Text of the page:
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Jewish Museum Berlin Academy, Berlin, Germany 
Tuesday 11 May 2010
 
Design in a cube 
 
Courtesy of Daniel Libeskind - Rendering: bromsky 
 
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16/05/10 Kramer K, Berlin
The purported symbolism relies heavily on Libeskind's personal conciets (such as the architectural implications of two Hebrew letters which would probably go un-noticed to most observers), and highly dubious assumptions that rough timber will recall the ark (as opposed to recalling a discarded packing crate from the flower market that now exists on this site).

Intellectually challenged rubbish of this sort reduces Libeskind's design to the level of cheap manipulatioin intended to predispose observers to accepting meaning which is not actually there. It is why Libeskind's architecture is so much more suitable for Las Vegas where cheap symbolism is de riguer. It's inappropriate deployment for a Holocaust Museum reduces the tragedy to the level of a visual joke.
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13/05/10 Dividra, San Francisco
Same old same old cut and slash and tilt. This feeble joke is wearing thin and Libeskind is becoming a boring old man.
12/05/10 Pargdhi, New York
I suppose that pencil scribble allows Libeskind to pretend to himself that he's being a real architect. Ha Ha!! Dream on kiddo!
 

Editorial

Libeskind launches third project at Jewish Museum Berlin 

Daniel Libeskind revealed his design for the Jewish Museum Berlin Academy yesterday in Berlin, his third project for the museum. The New York City-based architect also designed the Jewish Museum Berlin and the Glass Courtyard, which is an extension to the original building.

The Jewish Museum Berlin plans to build a euro10 million ($12.7 million) academy on the site of the former 19th century Berlin Flower Market by using the existing hall. Located across from the Jewish Museum Berlin, a zinc-coated building, the renovated structure will bring the library, archives, educational and public programs under one roof and will offer additional office, storage and support spaces for the museum. Libeskind has designed a new entrance that keeps the hall structure to allow new cultural uses whilst preserving the option of future expansion. The project is expected to be completed in 2001

The academy will be integrated into the old museum building and the Libeskind-designed extension, which opened in September 2001. The academy design features a tilted cube that penetrates the outer wall of the hall creating a counterpart to the museum’s main entrance and the head of the extension building. The cube shape carries through the theme in the museum’s Garden of Exile as well as in the Glass Court.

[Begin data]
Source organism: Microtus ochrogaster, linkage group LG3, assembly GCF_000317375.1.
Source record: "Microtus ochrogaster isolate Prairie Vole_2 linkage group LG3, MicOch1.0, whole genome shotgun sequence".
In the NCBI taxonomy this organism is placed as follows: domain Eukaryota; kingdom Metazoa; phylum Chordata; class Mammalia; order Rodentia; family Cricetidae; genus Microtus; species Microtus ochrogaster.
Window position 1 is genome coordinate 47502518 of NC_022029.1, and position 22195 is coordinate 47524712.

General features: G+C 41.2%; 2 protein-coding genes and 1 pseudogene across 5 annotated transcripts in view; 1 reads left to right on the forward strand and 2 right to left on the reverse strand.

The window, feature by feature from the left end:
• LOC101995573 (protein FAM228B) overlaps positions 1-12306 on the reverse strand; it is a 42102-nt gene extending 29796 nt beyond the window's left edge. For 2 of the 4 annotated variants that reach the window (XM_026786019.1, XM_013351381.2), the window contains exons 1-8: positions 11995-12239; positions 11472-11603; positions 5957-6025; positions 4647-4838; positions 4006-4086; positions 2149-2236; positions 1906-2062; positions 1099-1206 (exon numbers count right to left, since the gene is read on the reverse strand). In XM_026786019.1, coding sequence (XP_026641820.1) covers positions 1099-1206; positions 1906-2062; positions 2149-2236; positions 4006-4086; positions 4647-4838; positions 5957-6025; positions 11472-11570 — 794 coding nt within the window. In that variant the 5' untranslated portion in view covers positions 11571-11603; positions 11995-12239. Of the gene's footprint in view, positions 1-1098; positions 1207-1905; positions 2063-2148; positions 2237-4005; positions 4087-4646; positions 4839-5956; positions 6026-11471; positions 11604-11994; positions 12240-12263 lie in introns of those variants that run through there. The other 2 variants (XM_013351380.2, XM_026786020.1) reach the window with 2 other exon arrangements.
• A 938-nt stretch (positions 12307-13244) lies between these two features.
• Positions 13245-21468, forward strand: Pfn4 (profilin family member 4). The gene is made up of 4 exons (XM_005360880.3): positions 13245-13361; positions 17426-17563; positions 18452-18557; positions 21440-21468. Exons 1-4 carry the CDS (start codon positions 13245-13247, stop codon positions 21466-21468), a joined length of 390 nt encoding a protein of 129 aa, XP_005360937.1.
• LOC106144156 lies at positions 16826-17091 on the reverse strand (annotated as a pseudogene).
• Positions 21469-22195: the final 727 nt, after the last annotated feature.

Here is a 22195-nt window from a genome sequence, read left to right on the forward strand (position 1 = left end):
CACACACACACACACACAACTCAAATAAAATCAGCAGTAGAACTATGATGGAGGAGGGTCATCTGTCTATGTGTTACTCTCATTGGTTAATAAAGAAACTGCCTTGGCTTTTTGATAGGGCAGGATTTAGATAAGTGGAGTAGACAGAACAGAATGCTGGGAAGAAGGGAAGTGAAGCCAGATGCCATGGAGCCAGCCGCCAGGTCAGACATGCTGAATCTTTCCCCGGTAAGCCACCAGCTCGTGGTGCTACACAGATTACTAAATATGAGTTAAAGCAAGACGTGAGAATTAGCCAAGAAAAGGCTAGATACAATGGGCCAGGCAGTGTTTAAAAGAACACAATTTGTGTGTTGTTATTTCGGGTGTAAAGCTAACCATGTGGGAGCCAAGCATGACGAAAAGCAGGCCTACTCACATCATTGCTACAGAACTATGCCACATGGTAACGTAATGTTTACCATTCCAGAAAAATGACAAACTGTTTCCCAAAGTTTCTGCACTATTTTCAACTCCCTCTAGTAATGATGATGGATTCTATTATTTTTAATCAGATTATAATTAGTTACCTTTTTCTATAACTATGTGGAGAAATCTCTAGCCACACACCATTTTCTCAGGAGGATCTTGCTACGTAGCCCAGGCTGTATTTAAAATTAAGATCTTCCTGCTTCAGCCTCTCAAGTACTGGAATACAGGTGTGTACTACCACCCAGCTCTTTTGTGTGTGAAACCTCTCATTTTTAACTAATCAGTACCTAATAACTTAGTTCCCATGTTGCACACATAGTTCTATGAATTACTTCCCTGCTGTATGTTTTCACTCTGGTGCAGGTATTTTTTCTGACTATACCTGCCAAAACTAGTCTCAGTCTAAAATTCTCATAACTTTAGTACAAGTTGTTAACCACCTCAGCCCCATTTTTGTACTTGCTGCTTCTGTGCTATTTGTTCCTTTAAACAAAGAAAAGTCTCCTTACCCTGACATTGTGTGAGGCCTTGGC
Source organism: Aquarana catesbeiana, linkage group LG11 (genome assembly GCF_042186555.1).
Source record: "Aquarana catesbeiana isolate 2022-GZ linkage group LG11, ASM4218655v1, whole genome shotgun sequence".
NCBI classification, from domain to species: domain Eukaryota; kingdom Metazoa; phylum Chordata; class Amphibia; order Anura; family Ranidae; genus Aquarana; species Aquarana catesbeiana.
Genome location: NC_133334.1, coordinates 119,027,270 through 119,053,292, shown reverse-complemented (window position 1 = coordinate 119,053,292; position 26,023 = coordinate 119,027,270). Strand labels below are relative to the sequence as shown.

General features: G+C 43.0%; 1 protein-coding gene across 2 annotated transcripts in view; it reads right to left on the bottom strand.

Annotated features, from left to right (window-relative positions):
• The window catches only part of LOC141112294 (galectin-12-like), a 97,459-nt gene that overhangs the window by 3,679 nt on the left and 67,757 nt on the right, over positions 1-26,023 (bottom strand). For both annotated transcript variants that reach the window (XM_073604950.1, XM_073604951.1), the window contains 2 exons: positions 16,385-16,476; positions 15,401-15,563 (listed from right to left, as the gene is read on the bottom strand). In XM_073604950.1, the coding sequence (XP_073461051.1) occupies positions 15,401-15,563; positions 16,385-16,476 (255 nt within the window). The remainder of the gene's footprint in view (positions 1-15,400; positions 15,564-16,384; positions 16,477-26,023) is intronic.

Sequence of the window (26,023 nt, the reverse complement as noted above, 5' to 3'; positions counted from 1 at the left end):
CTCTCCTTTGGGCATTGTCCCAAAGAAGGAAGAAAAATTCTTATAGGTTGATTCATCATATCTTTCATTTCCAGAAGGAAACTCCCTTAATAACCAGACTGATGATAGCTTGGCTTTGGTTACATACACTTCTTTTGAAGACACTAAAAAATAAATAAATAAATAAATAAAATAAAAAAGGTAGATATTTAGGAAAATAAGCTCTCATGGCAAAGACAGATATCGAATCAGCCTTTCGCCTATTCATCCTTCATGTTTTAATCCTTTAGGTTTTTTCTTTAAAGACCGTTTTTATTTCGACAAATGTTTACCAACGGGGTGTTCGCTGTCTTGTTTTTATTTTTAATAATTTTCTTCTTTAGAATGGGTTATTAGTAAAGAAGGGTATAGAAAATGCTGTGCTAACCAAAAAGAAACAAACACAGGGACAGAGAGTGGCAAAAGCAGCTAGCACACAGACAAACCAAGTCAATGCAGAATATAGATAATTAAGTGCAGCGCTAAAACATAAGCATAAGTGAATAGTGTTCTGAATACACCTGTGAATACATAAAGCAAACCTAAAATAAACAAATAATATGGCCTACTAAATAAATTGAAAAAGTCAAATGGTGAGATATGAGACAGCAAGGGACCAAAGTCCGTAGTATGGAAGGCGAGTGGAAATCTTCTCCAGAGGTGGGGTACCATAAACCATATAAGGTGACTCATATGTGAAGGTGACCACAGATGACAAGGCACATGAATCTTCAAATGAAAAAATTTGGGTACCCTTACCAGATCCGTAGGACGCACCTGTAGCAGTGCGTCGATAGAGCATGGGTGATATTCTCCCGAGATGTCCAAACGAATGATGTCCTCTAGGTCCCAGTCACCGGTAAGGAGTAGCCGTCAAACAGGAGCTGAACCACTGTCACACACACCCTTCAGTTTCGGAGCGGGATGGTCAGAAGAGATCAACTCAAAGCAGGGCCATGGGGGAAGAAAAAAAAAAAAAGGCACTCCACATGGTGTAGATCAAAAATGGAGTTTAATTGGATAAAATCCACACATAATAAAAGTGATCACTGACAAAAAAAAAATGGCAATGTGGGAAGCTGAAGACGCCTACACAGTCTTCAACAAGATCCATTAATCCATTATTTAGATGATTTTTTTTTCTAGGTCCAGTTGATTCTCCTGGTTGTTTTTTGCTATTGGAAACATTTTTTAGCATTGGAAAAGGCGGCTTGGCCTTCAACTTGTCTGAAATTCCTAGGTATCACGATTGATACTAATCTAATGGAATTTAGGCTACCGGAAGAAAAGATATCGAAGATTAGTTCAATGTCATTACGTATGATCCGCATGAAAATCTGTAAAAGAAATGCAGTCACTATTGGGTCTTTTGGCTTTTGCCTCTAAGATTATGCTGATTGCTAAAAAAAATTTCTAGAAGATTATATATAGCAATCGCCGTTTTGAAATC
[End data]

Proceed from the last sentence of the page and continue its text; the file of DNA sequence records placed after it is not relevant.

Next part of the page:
Skylights in form of the Hebrew letters Alef and Bet refer to learning and to the functions of education, library and archive. The walls are clad with titan zinc plate panels. Visitors enter the academy through an opening in the entrance cube, which leads to the hall where two more cubes tilt toward each other. These cubes, clad with rough timber board that recall transportation boxes or the ark, contain the lecture hall and the library.

Between the three cubes there are various views into hall and its roof lights as well as onto the new piazza outside. These spaces, according to Libeskind, form the interface between the public functions of the academy and at the same time their visual connection to the Kollegienhaus and the extension building. Other rooms are located in functional one-storey structures along the exterior wall and in the basement. The unoccupied areas of the hall will be used as an interior garden.

“I am thrilled to be making another contribution to the Jewish Museum Berlin”, said Libeskind. “The academy’s program will continue and enliven the JMB’s tradition of education and historical understanding and will further outreach to the community.”

Key Facts

Status Concept deisgn
Value 10(m€)
Studio Daniel Libeskind
www.daniel-libeskind.com

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